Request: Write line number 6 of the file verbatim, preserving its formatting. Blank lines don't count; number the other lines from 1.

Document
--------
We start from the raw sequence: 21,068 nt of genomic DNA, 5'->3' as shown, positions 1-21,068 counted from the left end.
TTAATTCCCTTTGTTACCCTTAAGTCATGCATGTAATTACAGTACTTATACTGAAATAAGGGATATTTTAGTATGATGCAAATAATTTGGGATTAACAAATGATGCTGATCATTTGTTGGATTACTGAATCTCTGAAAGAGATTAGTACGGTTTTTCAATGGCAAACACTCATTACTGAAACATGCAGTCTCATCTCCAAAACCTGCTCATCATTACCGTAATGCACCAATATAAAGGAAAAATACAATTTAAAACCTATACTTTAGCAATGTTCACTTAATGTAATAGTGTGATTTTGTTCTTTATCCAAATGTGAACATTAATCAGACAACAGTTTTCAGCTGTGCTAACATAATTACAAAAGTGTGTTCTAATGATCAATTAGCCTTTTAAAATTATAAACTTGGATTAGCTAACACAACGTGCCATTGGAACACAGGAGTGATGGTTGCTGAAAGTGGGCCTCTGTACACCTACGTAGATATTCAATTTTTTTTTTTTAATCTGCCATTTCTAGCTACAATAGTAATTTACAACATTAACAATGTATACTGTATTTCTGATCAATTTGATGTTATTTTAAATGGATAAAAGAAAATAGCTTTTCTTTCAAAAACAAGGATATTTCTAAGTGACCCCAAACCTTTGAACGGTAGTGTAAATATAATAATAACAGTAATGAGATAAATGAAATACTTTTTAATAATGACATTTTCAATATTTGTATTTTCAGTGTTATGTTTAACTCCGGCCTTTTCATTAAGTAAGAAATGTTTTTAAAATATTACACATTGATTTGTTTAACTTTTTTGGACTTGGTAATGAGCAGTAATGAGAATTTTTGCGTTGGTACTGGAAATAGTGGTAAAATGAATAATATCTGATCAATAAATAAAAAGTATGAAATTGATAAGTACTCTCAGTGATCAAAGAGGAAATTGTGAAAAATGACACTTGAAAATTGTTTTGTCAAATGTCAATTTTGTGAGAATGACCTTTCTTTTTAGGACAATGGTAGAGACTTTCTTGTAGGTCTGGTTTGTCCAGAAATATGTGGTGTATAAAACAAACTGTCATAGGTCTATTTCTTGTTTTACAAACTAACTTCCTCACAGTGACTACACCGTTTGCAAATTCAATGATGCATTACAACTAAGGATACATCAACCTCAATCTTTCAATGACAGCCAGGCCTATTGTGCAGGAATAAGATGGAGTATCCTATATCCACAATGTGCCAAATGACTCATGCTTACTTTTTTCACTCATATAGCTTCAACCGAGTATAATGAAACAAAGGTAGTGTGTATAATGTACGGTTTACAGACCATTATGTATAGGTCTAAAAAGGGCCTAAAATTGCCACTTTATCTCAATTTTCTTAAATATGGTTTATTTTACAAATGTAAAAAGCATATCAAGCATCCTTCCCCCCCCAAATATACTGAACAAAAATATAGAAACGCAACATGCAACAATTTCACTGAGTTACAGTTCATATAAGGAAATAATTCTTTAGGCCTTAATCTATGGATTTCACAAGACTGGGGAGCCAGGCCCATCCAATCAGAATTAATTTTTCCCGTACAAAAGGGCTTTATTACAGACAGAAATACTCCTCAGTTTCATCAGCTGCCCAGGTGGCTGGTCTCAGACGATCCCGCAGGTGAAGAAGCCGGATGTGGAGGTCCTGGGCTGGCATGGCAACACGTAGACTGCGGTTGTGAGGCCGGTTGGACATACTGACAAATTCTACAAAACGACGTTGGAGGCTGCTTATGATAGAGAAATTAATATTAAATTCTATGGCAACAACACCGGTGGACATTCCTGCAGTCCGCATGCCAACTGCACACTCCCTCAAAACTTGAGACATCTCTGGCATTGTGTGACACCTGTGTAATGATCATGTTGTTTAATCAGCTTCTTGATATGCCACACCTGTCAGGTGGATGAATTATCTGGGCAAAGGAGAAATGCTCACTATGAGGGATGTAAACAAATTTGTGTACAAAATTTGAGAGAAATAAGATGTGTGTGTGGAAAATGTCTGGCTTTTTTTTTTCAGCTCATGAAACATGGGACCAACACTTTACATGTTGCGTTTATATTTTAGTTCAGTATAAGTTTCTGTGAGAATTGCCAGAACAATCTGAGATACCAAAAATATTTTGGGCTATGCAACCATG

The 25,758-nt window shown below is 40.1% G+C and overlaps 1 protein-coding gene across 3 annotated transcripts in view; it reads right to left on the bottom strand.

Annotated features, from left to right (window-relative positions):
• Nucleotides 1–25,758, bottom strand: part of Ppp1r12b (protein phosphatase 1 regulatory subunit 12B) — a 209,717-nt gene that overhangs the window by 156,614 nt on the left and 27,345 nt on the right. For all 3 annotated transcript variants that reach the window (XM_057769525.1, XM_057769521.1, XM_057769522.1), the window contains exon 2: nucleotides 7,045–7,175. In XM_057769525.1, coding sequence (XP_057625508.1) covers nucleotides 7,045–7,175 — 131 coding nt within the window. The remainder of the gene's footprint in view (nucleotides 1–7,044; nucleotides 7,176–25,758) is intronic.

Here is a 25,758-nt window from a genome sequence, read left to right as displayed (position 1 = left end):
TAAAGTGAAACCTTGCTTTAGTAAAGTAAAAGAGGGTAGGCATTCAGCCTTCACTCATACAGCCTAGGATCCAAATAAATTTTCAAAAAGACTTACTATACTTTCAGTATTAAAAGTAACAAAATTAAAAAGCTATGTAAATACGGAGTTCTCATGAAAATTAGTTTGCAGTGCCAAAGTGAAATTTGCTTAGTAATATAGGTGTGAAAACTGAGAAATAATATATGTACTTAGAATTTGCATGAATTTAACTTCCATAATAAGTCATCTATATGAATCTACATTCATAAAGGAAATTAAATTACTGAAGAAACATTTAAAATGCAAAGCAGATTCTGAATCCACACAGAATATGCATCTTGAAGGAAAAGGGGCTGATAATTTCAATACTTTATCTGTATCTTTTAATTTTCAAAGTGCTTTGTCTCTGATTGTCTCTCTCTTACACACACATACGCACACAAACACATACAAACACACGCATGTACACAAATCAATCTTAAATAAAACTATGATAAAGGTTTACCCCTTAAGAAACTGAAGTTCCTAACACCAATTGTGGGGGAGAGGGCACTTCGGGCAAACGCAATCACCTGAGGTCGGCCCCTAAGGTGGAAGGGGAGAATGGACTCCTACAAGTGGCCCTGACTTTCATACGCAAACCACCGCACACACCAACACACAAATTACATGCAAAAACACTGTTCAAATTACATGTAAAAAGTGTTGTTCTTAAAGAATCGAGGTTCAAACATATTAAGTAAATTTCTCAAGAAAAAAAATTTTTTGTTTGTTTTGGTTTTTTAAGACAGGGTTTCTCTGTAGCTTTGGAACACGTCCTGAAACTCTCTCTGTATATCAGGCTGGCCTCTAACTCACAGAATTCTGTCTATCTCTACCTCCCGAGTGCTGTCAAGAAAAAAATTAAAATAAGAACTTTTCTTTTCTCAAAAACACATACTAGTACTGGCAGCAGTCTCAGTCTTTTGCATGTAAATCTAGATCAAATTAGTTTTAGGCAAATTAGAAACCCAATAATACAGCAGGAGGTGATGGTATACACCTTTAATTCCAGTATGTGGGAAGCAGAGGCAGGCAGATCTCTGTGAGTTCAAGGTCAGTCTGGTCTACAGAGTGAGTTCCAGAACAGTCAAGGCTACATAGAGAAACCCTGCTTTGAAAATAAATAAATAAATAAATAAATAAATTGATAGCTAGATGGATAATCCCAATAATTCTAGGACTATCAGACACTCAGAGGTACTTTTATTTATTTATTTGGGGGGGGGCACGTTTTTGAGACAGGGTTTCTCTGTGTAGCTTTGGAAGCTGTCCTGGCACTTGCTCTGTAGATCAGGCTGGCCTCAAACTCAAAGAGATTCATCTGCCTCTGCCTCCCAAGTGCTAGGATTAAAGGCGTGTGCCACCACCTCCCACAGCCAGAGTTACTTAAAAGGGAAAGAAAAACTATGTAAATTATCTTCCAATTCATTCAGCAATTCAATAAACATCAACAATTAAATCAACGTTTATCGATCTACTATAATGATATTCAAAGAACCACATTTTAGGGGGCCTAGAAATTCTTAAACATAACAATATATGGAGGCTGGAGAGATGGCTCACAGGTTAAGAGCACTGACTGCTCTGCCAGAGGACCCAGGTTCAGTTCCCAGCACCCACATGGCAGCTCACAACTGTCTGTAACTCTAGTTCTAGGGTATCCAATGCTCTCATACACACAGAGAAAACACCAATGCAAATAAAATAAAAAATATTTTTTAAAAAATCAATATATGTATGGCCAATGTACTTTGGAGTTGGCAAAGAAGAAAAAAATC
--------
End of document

Here is a 25,758-nt window from a genome sequence, read left to right as displayed (position 1 = left end):